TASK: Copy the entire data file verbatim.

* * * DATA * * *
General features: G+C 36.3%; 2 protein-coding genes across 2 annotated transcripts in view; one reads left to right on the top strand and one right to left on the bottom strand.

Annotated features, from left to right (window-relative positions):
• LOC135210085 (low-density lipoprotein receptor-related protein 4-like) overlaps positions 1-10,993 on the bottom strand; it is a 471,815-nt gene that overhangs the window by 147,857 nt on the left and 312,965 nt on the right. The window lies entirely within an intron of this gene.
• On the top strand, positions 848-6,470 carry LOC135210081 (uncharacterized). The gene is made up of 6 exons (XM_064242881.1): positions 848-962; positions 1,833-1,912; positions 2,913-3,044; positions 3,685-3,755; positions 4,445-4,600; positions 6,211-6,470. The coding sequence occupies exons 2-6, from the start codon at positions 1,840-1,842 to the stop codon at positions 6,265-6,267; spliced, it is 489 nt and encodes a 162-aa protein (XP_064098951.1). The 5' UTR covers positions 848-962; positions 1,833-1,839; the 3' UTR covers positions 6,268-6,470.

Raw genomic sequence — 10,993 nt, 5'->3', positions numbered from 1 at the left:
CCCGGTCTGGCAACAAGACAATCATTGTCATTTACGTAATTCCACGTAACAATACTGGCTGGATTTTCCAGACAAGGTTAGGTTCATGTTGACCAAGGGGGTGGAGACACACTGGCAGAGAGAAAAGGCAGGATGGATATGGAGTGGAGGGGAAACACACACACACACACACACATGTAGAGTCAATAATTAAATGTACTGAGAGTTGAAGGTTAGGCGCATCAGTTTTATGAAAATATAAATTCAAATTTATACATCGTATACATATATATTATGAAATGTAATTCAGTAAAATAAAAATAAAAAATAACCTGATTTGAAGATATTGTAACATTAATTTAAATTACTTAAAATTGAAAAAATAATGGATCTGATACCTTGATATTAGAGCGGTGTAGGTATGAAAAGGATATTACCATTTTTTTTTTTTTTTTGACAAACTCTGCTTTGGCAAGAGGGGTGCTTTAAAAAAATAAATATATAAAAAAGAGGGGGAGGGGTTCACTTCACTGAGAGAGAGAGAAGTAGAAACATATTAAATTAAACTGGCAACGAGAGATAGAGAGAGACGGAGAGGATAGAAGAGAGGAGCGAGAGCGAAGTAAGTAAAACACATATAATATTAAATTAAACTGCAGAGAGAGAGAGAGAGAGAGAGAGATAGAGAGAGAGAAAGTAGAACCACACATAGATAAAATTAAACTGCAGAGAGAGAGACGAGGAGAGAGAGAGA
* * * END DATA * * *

General features: G+C 36.3%; 2 protein-coding genes across 2 annotated transcripts in view; one reads left to right on the top strand and one right to left on the bottom strand.

Annotated features, from left to right (window-relative positions):
• LOC135210085 (low-density lipoprotein receptor-related protein 4-like) overlaps positions 1-10,993 on the bottom strand; it is a 471,815-nt gene that overhangs the window by 147,857 nt on the left and 312,965 nt on the right. The window lies entirely within an intron of this gene.
• On the top strand, positions 848-6,470 carry LOC135210081 (uncharacterized). The gene is made up of 6 exons (XM_064242881.1): positions 848-962; positions 1,833-1,912; positions 2,913-3,044; positions 3,685-3,755; positions 4,445-4,600; positions 6,211-6,470. The coding sequence occupies exons 2-6, from the start codon at positions 1,840-1,842 to the stop codon at positions 6,265-6,267; spliced, it is 489 nt and encodes a 162-aa protein (XP_064098951.1). The 5' UTR covers positions 848-962; positions 1,833-1,839; the 3' UTR covers positions 6,268-6,470.

Raw genomic sequence — 10,993 nt, 5'->3', positions numbered from 1 at the left:
CCCGGTCTGGCAACAAGACAATCATTGTCATTTACGTAATTCCACGTAACAATACTGGCTGGATTTTCCAGACAAGGTTAGGTTCATGTTGACCAAGGGGGTGGAGACACACTGGCAGAGAGAAAAGGCAGGATGGATATGGAGTGGAGGGGAAACACACACACACACACACACATGTAGAGTCAATAATTAAATGTACTGAGAGTTGAAGGTTAGGCGCATCAGTTTTATGAAAATATAAATTCAAATTTATACATCGTATACATATATATTATGAAATGTAATTCAGTAAAATAAAAATAAAAAATAACCTGATTTGAAGATATTGTAACATTAATTTAAATTACTTAAAATTGAAAAAATAATGGATCTGATACCTTGATATTAGAGCGGTGTAGGTATGAAAAGGATATTACCATTTTTTTTTTTTTTTTGACAAACTCTGCTTTGGCAAGAGGGGTGCTTTAAAAAAATAAATATATAAAAAAGAGGGGGAGGGGTTCACTTCACTGAGAGAGAGAGAAGTAGAAACATATTAAATTAAACTGGCAACGAGAGATAGAGAGAGACGGAGAGGATAGAAGAGAGGAGCGAGAGCGAAGTAAGTAAAACACATATAATATTAAATTAAACTGCAGAGAGAGAGAGAGAGAGAGAGAGATAGAGAGAGAGAAAGTAGAACCACACATAGATAAAATTAAACTGCAGAGAGAGAGACGAGGAGAGAGAGAGA